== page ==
Project Details of RATARCH
Modern day organizations are in a constant state of change. Changing market situations, new products, novel technologies, etc., drive organizations to continuously innovate their services portfolio. These changes require a good steering instrument. Organizations increasingly use enterprise architecture to direct change processes. Enterprise architecture provides organisations with a means to direct and steer their transformation and innovation, while at the same time ensuring the alignment between different key aspects such as the business services offered, the business processed needed to deliver these services, as well as the IT needed in the execution of these processes.
In creating enterprise architectures, several design decisions have to be made. Such decisions are to a large extend based on assumptions about the situation at hand. Three major classes of such assumptions can be discerned:
- Environment: Assumptions on the state and evolution of the environment of the enterprise.
- Enterprise: Assumptions on the strategic direction of the enterprise as well as its performance. This includes the business and IT strategies.
- Implementation means: Qualities of the ``components'' (to be) used in the implementation of the enterprise (IT, Human Technology).
In practice, organizations are confronted with frequent changes and challenges to these assumptions. Furthermore, the assumptions and their relative priority also depend on the specific stakeholders that are involved in the architecture process and the transformation, which is to be governed by the architecture. This makes it all the more desirable for these organizations to clearly trace design decisions back to their underlying assumptions, as well as reason about the dependence of these decisions on these assumptions and the impact of possible changes of these assumptions.
In the ArchiMate project, in which Professors Proper and Van den Torre already collaborated, some initial work into the capturing of design decisions was conducted. In the context of software architectures, some relevant work has been conducted into the capturing of architectural knowledge in general. More recent work by Prof.\ Proper on Architecture Principles will also serve as a starting point to capture architectural design decisions.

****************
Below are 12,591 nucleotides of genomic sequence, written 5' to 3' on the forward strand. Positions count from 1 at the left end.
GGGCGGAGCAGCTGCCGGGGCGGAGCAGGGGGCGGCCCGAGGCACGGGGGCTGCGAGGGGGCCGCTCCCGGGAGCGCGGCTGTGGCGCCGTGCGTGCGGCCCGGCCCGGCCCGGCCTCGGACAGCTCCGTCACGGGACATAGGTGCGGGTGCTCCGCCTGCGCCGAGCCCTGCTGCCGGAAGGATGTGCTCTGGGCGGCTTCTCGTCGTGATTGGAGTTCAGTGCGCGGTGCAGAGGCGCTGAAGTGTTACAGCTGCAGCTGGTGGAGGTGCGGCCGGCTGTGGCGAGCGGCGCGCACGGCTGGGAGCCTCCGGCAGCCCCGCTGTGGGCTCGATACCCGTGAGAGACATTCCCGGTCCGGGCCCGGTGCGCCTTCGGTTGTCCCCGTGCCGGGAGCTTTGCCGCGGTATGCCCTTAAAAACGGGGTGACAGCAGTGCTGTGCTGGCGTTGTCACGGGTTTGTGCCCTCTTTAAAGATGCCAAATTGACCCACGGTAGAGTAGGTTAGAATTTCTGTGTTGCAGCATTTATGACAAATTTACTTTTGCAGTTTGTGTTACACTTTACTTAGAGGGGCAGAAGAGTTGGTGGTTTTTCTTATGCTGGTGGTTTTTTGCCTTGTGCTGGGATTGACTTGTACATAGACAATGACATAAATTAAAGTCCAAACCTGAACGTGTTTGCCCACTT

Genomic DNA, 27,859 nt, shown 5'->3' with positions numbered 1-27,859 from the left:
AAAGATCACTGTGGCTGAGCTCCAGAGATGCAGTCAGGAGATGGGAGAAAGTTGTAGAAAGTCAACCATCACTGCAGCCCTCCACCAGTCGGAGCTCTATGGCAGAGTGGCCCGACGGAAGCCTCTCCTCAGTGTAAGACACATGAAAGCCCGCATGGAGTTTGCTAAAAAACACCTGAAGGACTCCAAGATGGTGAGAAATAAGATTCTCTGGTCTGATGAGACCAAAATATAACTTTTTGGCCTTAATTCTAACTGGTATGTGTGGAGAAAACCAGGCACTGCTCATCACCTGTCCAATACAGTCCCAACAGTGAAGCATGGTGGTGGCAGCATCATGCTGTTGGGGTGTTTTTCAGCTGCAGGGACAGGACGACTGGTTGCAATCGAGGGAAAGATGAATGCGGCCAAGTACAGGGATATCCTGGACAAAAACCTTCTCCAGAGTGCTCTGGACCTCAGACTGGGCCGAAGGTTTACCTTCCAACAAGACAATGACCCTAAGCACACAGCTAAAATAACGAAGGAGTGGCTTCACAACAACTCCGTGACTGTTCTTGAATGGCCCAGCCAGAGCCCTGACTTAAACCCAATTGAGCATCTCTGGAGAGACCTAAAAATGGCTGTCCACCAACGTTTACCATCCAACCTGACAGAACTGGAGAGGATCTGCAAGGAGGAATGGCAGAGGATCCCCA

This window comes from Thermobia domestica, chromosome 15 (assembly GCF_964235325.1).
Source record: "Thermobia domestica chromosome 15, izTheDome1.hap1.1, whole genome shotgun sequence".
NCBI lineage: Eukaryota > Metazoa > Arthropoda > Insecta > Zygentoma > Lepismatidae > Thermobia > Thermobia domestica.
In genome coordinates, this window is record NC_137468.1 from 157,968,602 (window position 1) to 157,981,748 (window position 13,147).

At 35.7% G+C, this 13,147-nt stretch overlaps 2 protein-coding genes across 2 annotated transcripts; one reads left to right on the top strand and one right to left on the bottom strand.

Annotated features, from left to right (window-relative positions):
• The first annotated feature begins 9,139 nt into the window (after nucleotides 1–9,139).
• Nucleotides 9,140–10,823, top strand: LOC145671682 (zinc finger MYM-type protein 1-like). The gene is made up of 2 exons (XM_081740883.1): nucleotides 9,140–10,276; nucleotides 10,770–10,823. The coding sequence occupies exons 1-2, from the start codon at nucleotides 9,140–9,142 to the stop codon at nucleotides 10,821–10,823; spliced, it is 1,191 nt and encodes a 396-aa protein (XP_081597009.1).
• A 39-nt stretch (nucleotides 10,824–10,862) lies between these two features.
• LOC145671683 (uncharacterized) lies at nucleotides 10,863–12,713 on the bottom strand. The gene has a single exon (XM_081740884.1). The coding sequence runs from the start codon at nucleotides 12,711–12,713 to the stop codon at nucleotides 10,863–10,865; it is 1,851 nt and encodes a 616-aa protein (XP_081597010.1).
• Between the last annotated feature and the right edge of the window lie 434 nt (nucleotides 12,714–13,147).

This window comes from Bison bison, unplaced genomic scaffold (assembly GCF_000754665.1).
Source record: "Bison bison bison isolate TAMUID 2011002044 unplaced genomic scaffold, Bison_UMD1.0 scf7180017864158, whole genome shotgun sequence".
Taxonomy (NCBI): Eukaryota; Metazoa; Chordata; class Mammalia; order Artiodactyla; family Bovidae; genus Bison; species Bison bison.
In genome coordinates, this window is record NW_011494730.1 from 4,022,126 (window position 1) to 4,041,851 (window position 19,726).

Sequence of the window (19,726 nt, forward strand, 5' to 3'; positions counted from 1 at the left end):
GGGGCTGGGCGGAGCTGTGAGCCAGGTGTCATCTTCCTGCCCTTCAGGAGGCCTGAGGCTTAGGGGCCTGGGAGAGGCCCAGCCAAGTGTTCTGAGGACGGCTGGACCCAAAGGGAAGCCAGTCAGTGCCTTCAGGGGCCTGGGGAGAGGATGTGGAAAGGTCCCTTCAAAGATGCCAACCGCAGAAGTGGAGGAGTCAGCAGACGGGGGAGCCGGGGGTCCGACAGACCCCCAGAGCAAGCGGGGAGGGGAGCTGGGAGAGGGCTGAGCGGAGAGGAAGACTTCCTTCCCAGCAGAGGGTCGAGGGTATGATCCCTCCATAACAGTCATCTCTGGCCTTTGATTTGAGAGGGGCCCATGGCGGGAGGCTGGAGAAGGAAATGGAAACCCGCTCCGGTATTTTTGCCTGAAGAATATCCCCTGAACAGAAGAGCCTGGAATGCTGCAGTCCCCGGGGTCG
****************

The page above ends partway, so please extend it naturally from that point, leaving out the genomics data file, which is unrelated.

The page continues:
The aim of the RationalArchitecture project is to explicitly link underlying assumptions to architectural design decisions in order to make the rationalization of these decisions explicit as well as traceable in terms of formal reasoning. We expect the resulting traceability between decisions and their assumptions, to enable a better underpinning of architectures, while at the same time enabling advanced impact analysis when confronted with changes to the underlying assumptions. The latter enables impact analysis such as: If an assumption is changed, what parts of the architecture are affected?, or Given the expected (in)stability of the assumptions taken, what parts of the architectures are least stable? Such reasoning based analysis generally goes beyond the ability of main stream enterprise architecture tools, which conduct impact analysis using some for of simulation, for specifically identified changes to the architecture.
Some specific research challenges that need to be met by this research project are:
- How to represent/capture the rationalization/motivation of architecture decisions? How to represent/capture the underlying assumptions, in such a way that they support formal reasoning.
- How to formally reason on the relation between assumptions and decisions. How to derive the impacted design decisions when assumptions need to be adopted. How to assess the robustness of design decisions in relation to the robustness of underlying assumptions?
- How to incorporate uncertainties (based on the uncertainties of the assumptions) into the reasoning? How to deal with changes in the uncertainties? Can we indicate potential problems in the current architecture based on changed uncertainties irt past architectural decisions?
- Architectural design decisions typically involved multiple stakeholders. This means that conflicting stakes and concerns, and the ensuing different priorities will have to be integrated. More specifically, some form of negotiation between the different stakes is called for.
The project will result in a logic-based framework to capture the rationalization of architecture related design decisions, and to reason about the relationship between these decisions and their underlying assumptions. The framework will cater for uncertainties of the underlying assumptions, as well as negotiation between different stakeholders involved in the creation and implementation of architectures. The framework will be specialized further towards two classes of properties of enterprises and their IT: security and modifiability, while the relevance of the results will have been validated in terms of a number of real-world case studies.
- Prof.dr. Erik Proper, Tudor and Radboud University Nijmegen
- Prof. Leon Van der Torre, University of Luxembourg
- Dr. Khaled Gaaloul, Tudor
- Diana Marosin, PhD Student, Tudor and Radboud University Nijmegen
- Marc van Zee, PhD student, University of Luxembourg